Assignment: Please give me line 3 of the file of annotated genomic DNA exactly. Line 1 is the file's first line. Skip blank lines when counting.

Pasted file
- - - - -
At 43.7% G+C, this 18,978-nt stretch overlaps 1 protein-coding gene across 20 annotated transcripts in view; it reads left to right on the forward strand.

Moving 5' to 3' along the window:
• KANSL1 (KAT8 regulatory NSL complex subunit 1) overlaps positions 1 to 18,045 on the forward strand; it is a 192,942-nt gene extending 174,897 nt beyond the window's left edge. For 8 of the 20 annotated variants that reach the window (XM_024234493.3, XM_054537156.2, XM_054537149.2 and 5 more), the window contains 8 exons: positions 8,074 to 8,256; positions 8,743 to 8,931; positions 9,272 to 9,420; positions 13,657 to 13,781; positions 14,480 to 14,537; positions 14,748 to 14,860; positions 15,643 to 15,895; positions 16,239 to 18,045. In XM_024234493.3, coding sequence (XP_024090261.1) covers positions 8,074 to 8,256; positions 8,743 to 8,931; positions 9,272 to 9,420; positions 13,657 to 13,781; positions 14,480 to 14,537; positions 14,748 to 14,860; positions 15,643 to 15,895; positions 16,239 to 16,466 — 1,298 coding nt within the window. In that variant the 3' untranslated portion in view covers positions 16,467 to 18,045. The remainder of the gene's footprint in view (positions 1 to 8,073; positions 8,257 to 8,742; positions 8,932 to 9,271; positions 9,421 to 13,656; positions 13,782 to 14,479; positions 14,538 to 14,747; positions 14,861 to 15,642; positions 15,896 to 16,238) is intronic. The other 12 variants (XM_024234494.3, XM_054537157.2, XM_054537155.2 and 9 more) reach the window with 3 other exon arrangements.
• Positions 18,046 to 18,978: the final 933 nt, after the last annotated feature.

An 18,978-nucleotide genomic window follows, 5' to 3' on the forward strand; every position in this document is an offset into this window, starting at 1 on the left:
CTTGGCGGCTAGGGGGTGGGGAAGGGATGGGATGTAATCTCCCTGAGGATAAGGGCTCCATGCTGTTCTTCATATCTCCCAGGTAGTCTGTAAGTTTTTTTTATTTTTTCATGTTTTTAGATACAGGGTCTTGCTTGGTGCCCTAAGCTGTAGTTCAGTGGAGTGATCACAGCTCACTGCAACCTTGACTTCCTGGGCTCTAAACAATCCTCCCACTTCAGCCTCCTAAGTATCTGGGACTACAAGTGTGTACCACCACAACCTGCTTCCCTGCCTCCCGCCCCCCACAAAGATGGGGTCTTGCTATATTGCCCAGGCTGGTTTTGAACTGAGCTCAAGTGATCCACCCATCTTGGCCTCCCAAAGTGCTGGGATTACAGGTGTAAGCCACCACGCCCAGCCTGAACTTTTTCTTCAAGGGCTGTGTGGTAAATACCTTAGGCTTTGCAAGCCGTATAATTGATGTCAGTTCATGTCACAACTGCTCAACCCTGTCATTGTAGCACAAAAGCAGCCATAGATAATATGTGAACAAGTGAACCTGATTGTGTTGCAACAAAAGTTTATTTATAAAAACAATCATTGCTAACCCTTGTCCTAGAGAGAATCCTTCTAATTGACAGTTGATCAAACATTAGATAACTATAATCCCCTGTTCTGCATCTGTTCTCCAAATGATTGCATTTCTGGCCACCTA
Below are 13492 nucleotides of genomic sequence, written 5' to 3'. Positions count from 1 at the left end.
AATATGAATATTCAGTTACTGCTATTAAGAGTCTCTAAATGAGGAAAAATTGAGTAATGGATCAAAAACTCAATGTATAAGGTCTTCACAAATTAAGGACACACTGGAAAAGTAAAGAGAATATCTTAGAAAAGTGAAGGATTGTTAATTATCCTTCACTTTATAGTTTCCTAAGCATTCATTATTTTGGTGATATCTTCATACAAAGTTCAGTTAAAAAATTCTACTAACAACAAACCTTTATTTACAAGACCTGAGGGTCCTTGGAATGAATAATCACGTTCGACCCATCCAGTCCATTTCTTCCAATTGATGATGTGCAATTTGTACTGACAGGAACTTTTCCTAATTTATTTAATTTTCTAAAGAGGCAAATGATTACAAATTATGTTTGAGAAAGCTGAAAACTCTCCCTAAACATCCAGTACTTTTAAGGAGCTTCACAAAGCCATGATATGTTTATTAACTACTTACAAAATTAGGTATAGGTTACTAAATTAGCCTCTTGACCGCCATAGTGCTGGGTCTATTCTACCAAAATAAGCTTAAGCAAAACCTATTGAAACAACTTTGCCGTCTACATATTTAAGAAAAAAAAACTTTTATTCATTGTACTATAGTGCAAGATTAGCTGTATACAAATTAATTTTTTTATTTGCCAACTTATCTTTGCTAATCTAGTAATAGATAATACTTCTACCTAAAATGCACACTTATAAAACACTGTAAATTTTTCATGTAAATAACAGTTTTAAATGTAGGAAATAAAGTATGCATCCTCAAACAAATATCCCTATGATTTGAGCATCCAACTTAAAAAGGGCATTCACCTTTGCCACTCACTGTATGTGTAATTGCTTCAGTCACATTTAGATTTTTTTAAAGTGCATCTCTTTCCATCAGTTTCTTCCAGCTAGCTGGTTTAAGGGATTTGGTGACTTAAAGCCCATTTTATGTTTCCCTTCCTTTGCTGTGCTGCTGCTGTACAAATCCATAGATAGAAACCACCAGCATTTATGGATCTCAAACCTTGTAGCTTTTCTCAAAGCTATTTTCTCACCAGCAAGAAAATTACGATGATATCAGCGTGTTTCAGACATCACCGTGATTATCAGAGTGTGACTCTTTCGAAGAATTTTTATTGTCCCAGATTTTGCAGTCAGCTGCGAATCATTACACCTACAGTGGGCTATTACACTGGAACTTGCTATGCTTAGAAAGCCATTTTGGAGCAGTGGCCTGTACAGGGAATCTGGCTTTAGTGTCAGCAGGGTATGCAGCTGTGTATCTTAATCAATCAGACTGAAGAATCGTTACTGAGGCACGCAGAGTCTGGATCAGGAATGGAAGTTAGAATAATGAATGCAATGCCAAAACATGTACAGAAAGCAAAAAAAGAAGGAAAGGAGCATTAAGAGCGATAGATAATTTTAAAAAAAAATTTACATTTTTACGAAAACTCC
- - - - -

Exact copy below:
• KANSL1 (KAT8 regulatory NSL complex subunit 1) overlaps positions 1 to 18,045 on the forward strand; it is a 192,942-nt gene extending 174,897 nt beyond the window's left edge. For 8 of the 20 annotated variants that reach the window (XM_024234493.3, XM_054537156.2, XM_054537149.2 and 5 more), the window contains 8 exons: positions 8,074 to 8,256; positions 8,743 to 8,931; positions 9,272 to 9,420; positions 13,657 to 13,781; positions 14,480 to 14,537; positions 14,748 to 14,860; positions 15,643 to 15,895; positions 16,239 to 18,045. In XM_024234493.3, coding sequence (XP_024090261.1) covers positions 8,074 to 8,256; positions 8,743 to 8,931; positions 9,272 to 9,420; positions 13,657 to 13,781; positions 14,480 to 14,537; positions 14,748 to 14,860; positions 15,643 to 15,895; positions 16,239 to 16,466 — 1,298 coding nt within the window. In that variant the 3' untranslated portion in view covers positions 16,467 to 18,045. The remainder of the gene's footprint in view (positions 1 to 8,073; positions 8,257 to 8,742; positions 8,932 to 9,271; positions 9,421 to 13,656; positions 13,782 to 14,479; positions 14,538 to 14,747; positions 14,861 to 15,642; positions 15,896 to 16,238) is intronic. The other 12 variants (XM_024234494.3, XM_054537157.2, XM_054537155.2 and 9 more) reach the window with 3 other exon arrangements.